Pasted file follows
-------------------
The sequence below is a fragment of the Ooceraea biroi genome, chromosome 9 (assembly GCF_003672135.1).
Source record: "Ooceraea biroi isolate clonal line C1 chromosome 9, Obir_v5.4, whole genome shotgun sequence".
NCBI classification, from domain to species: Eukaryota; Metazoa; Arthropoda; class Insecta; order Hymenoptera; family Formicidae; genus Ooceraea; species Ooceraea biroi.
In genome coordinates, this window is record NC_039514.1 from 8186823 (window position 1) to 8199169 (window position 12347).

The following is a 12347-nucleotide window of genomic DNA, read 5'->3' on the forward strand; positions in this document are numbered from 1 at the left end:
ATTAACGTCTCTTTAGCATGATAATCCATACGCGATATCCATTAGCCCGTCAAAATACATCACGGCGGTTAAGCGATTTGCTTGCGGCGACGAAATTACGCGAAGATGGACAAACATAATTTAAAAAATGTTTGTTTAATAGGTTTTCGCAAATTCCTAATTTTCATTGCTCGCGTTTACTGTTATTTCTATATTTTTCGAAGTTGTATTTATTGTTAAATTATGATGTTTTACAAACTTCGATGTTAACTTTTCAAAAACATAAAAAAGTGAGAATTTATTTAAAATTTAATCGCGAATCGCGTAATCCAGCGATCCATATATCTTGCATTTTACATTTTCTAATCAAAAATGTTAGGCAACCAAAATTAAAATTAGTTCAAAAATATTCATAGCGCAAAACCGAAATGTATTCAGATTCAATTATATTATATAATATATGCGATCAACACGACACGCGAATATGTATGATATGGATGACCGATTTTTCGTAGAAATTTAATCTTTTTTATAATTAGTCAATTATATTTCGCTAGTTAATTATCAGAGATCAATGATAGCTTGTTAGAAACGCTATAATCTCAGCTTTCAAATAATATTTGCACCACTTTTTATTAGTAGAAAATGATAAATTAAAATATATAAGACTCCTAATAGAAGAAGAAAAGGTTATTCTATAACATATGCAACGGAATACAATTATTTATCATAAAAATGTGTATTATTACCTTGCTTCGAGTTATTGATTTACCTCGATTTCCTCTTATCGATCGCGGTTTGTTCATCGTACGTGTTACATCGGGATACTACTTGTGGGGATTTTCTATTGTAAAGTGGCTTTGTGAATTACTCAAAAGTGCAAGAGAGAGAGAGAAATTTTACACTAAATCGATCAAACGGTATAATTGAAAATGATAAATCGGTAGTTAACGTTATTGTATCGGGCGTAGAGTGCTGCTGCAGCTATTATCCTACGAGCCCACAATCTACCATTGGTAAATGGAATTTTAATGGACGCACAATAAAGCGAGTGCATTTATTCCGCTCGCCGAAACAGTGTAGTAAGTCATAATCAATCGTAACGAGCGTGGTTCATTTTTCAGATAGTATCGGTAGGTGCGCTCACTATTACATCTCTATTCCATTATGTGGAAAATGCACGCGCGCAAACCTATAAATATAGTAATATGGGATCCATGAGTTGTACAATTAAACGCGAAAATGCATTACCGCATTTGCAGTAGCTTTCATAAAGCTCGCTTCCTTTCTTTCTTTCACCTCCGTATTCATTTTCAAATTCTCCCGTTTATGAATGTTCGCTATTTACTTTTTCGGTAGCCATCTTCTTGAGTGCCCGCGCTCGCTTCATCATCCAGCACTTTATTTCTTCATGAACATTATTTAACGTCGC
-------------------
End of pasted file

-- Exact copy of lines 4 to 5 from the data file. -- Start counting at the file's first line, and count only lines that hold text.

In genome coordinates, this window is record NC_039514.1 from 8186823 (window position 1) to 8199169 (window position 12347).

The following is a 12347-nucleotide window of genomic DNA, read 5'->3' on the forward strand; positions in this document are numbered from 1 at the left end: